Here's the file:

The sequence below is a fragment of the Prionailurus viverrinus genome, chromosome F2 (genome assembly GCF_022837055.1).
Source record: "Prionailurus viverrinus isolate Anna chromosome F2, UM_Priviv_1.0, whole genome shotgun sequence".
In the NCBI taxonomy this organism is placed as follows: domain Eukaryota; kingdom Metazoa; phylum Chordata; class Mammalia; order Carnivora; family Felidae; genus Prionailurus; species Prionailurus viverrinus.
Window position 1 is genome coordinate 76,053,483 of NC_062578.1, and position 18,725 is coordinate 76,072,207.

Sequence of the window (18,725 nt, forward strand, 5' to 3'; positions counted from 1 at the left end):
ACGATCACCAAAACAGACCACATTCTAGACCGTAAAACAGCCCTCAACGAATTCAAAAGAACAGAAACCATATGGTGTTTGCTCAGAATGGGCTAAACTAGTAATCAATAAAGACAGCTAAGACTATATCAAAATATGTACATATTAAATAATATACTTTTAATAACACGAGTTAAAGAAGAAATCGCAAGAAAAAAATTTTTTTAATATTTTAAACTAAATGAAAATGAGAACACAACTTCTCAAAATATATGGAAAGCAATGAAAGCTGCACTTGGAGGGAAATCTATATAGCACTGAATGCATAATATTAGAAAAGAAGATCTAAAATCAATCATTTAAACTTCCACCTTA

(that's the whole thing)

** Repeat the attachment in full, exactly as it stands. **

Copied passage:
The sequence below is a fragment of the Prionailurus viverrinus genome, chromosome F2 (genome assembly GCF_022837055.1).
Source record: "Prionailurus viverrinus isolate Anna chromosome F2, UM_Priviv_1.0, whole genome shotgun sequence".
In the NCBI taxonomy this organism is placed as follows: domain Eukaryota; kingdom Metazoa; phylum Chordata; class Mammalia; order Carnivora; family Felidae; genus Prionailurus; species Prionailurus viverrinus.
Window position 1 is genome coordinate 76,053,483 of NC_062578.1, and position 18,725 is coordinate 76,072,207.

Sequence of the window (18,725 nt, forward strand, 5' to 3'; positions counted from 1 at the left end):
ACGATCACCAAAACAGACCACATTCTAGACCGTAAAACAGCCCTCAACGAATTCAAAAGAACAGAAACCATATGGTGTTTGCTCAGAATGGGCTAAACTAGTAATCAATAAAGACAGCTAAGACTATATCAAAATATGTACATATTAAATAATATACTTTTAATAACACGAGTTAAAGAAGAAATCGCAAGAAAAAAATTTTTTTAATATTTTAAACTAAATGAAAATGAGAACACAACTTCTCAAAATATATGGAAAGCAATGAAAGCTGCACTTGGAGGGAAATCTATATAGCACTGAATGCATAATATTAGAAAAGAAGATCTAAAATCAATCATTTAAACTTCCACCTTA